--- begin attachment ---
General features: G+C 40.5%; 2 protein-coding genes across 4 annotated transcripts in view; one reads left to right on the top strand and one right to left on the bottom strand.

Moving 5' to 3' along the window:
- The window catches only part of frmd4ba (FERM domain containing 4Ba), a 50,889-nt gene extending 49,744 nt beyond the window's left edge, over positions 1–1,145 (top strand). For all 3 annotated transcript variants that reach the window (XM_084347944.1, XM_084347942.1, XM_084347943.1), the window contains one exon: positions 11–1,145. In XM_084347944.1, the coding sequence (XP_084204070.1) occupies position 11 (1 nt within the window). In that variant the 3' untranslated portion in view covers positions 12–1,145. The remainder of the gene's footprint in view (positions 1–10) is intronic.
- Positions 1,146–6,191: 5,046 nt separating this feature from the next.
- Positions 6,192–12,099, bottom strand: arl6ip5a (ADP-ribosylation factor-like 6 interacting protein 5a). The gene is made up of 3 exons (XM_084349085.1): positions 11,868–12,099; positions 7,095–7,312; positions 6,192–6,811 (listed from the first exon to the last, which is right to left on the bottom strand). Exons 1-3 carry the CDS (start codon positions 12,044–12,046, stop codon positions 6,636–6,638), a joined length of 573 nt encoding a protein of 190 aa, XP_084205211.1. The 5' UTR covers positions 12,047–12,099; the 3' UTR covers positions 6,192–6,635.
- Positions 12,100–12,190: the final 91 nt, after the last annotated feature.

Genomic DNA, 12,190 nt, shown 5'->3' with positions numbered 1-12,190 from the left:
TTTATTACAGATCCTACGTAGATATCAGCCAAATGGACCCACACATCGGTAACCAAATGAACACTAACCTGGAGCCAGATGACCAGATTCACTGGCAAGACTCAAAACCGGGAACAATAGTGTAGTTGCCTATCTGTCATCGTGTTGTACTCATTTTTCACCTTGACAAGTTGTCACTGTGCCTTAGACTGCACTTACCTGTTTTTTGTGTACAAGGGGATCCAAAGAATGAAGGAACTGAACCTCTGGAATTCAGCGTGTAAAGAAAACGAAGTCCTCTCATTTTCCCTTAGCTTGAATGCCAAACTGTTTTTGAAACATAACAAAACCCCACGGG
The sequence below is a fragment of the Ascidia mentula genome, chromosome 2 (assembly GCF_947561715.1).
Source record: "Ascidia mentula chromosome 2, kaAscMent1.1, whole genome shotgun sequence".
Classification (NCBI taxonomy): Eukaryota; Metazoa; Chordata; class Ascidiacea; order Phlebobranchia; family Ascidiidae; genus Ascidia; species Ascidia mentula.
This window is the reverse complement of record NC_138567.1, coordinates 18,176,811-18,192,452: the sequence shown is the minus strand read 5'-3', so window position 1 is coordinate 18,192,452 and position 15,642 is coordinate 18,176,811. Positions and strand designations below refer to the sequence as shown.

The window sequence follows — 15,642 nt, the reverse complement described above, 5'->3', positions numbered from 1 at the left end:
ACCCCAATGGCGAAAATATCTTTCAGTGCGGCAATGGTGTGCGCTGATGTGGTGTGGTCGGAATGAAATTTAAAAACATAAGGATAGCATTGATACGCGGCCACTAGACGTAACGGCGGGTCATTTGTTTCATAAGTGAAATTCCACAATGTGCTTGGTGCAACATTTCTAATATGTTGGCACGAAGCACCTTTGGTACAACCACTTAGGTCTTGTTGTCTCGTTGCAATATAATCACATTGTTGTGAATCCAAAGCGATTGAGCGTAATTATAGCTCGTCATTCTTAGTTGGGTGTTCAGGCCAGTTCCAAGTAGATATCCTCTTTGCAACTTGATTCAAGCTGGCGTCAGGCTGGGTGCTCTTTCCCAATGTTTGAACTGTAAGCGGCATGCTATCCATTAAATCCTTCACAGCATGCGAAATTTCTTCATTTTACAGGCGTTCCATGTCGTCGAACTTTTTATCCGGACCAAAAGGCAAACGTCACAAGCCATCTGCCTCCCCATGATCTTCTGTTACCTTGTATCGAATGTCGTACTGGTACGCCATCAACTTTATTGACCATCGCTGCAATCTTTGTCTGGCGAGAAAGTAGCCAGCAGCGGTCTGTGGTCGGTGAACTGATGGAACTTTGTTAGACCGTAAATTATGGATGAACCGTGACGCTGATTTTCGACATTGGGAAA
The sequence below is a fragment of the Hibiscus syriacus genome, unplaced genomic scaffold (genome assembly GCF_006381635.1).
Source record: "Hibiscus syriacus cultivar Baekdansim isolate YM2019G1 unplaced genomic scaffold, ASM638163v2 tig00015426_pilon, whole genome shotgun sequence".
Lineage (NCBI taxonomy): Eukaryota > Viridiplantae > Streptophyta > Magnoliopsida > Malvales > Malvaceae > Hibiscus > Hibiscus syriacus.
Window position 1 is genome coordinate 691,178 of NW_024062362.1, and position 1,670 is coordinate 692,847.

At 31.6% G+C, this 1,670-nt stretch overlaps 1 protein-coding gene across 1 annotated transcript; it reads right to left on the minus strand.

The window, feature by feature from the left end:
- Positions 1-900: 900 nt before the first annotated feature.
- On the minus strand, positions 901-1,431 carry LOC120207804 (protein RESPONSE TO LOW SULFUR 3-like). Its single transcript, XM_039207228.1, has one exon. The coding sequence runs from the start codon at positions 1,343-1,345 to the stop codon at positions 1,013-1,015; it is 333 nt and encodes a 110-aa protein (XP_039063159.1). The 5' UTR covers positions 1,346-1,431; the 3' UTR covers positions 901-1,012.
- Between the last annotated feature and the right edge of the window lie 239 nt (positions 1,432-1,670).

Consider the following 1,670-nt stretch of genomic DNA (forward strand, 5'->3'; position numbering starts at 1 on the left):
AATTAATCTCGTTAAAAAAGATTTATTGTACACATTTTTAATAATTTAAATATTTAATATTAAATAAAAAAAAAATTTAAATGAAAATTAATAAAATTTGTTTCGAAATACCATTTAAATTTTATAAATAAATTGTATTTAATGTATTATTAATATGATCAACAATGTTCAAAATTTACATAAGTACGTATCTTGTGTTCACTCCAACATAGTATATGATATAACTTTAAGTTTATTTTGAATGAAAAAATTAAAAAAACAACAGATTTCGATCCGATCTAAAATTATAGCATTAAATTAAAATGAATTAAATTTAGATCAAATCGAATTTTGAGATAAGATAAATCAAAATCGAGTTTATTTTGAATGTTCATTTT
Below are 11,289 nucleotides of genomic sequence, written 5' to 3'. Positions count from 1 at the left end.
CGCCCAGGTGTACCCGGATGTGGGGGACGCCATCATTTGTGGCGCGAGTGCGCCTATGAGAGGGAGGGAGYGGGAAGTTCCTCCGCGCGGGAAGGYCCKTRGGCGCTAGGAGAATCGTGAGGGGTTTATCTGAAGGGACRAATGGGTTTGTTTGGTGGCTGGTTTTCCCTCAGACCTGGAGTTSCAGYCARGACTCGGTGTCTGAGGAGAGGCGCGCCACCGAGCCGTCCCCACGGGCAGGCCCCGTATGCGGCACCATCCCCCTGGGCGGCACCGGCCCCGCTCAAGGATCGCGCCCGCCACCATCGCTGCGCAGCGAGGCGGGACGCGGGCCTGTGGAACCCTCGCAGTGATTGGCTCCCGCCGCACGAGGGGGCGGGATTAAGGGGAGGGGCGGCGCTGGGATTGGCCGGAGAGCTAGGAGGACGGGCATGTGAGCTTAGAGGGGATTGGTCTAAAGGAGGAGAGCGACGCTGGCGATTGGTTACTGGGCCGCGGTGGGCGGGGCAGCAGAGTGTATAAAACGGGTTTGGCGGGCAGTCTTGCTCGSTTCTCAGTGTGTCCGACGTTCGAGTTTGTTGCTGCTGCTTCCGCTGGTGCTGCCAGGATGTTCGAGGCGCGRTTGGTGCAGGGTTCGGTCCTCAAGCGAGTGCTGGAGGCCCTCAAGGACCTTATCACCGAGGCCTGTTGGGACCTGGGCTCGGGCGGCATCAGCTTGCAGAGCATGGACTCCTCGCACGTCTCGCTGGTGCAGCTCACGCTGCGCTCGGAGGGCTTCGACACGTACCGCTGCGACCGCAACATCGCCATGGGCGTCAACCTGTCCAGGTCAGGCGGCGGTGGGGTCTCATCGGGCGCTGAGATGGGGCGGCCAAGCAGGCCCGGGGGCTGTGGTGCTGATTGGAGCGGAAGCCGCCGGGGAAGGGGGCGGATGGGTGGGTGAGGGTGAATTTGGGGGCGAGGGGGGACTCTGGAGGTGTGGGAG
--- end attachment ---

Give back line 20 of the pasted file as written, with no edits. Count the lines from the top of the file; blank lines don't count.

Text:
The window, feature by feature from the left end: